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Via Zerohedge

Paris awoke on Sunday to smouldering fires, broken windows and looted stores following the 18th consecutive Saturday of Yellow Vest protests.

Around 200 people were arrested according to BFM TV, while about 80 shops near the iconic Champs Elysees had been damaged and/or looted according to AFP, citing Champs Elysees committee president Jean-Noel Reinhardt.

The 373-year-old Saint Sulpice Roman Catholic church was set on fire while people were inside, however nobody was injured. The cause of the fire remains unknown.

The riots were so severe that French President Emmanuel Macron cut short a vacation at the La Mongie ski resort in the Hautes-Pyrénées following a three-day tour of East Africa which took him to Djibouti, Ethiopia and Kenya.

Macron skied on Friday, telling La Depeche du Midi “I’m going to spend two-three days here to relax, to find landscapes and friendly faces,” adding “I’m happy to see the Pyrenees like that, radiant, although I know it was more difficult at Christmas” referring to the lack of snow in December.

In response to Saturday’s violence, Macron said over Twitter that “strong decisions” were coming to prevent more violence.

Macron said some individuals — dubbed “black blocs” by French police forces — were taking advantage of the protests by the Yellow Vest grassroots movement to “damage the Republic, to break, to destroy.” Prime Minister Edouard Philippe said on Twitter that those who excused or encouraged such violence were complicit in it. –Bloomberg

The French President has family ties in the Hautes-Pyrénées, including Bagnères de Bigorre where his grandmother lived. He is a regular visitor to the region.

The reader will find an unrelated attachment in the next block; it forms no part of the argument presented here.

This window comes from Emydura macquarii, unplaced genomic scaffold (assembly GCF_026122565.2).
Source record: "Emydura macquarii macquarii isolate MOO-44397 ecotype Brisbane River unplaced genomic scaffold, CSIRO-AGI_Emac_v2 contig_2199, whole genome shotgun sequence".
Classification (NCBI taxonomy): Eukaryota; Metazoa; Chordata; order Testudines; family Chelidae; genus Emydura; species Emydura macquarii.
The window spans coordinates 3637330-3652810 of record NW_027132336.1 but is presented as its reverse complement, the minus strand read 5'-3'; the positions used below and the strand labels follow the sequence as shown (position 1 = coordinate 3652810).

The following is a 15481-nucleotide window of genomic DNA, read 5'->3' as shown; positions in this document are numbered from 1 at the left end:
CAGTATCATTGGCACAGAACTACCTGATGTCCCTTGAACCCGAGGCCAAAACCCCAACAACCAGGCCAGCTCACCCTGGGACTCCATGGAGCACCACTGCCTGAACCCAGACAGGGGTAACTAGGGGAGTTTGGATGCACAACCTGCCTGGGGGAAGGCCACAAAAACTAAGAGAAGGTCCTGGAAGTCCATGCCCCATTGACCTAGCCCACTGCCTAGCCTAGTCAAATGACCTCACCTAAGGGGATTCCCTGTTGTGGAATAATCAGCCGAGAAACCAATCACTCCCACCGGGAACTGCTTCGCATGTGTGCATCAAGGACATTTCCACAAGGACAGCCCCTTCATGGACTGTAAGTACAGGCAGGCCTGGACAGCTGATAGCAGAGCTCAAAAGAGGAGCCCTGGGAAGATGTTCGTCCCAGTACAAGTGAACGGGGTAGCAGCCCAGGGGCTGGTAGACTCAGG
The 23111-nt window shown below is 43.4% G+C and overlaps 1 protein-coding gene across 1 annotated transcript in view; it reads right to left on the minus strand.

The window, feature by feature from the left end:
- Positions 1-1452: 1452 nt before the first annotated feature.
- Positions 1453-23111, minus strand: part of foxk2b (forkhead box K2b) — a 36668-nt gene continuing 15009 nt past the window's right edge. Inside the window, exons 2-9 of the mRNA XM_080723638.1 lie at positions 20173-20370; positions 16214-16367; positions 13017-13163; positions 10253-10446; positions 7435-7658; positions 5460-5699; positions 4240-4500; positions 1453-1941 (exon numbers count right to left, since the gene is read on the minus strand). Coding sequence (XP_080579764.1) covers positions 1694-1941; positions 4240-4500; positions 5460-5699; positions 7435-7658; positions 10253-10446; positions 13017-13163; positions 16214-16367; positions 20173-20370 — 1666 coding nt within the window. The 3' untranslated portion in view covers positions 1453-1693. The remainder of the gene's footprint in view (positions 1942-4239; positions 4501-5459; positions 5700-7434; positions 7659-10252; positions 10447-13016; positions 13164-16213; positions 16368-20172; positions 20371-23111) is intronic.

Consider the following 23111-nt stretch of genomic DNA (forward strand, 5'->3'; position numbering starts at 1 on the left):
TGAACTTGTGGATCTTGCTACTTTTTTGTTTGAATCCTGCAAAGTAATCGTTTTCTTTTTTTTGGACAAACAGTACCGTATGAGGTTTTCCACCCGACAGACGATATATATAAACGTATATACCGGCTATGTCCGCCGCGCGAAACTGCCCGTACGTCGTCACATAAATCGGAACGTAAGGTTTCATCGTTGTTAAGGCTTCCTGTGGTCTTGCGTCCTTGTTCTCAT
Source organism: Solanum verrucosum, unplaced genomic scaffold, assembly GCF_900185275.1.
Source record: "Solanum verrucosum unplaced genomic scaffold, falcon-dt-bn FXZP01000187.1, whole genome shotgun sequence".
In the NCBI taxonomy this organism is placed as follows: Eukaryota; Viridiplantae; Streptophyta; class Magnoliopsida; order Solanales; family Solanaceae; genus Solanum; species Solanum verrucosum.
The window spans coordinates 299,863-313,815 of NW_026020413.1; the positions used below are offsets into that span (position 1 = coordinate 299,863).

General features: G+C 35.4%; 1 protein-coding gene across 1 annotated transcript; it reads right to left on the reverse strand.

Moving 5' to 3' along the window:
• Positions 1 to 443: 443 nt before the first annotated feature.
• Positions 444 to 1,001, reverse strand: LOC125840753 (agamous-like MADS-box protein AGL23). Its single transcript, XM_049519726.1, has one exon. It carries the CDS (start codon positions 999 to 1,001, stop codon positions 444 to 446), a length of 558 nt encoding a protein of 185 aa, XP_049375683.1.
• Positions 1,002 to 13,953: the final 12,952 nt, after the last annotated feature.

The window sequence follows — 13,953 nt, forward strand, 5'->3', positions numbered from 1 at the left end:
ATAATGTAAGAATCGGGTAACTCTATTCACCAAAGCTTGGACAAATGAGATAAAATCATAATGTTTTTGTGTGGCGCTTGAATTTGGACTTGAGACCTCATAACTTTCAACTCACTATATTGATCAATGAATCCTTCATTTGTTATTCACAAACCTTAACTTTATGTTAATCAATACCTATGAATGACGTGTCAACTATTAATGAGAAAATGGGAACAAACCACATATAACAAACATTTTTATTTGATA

Emmanuel Macron (2ndL), head of the political movement In Marche! (Onwards!) And candidate for the 2017 presidential election, and his wife Brigitte Trogneux (L) have lunch April 12, 2017 (Reuters)



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Vesti calls out Pompeo on lying about Russia invading Ukraine [Video]

Secretary Pompeo displayed either stunning ignorance or a mass-attack of propaganda about what must be the most invisible war in history.

Seraphim Hanisch



After the 2014 Maidan revolution and the subsequent secessions of Lugansk and Donetsk in Ukraine, and after the rejoining of Crimea with its original nation of Russia, the Western media went on a campaign to prove the Russia is (/ was / was about to / had already / might / was thinking about / was planning to … etc.) invade Ukraine. For the next year or so, about every two weeks, internet news sources like Yahoo! News showed viewers pictures of tanks, box trucks and convoys to “prove” that the invasion was underway (or any of the other statuses confirming the possibilities above stated.) This information was doubtless provided to US Secretary of State, Mike Pompeo.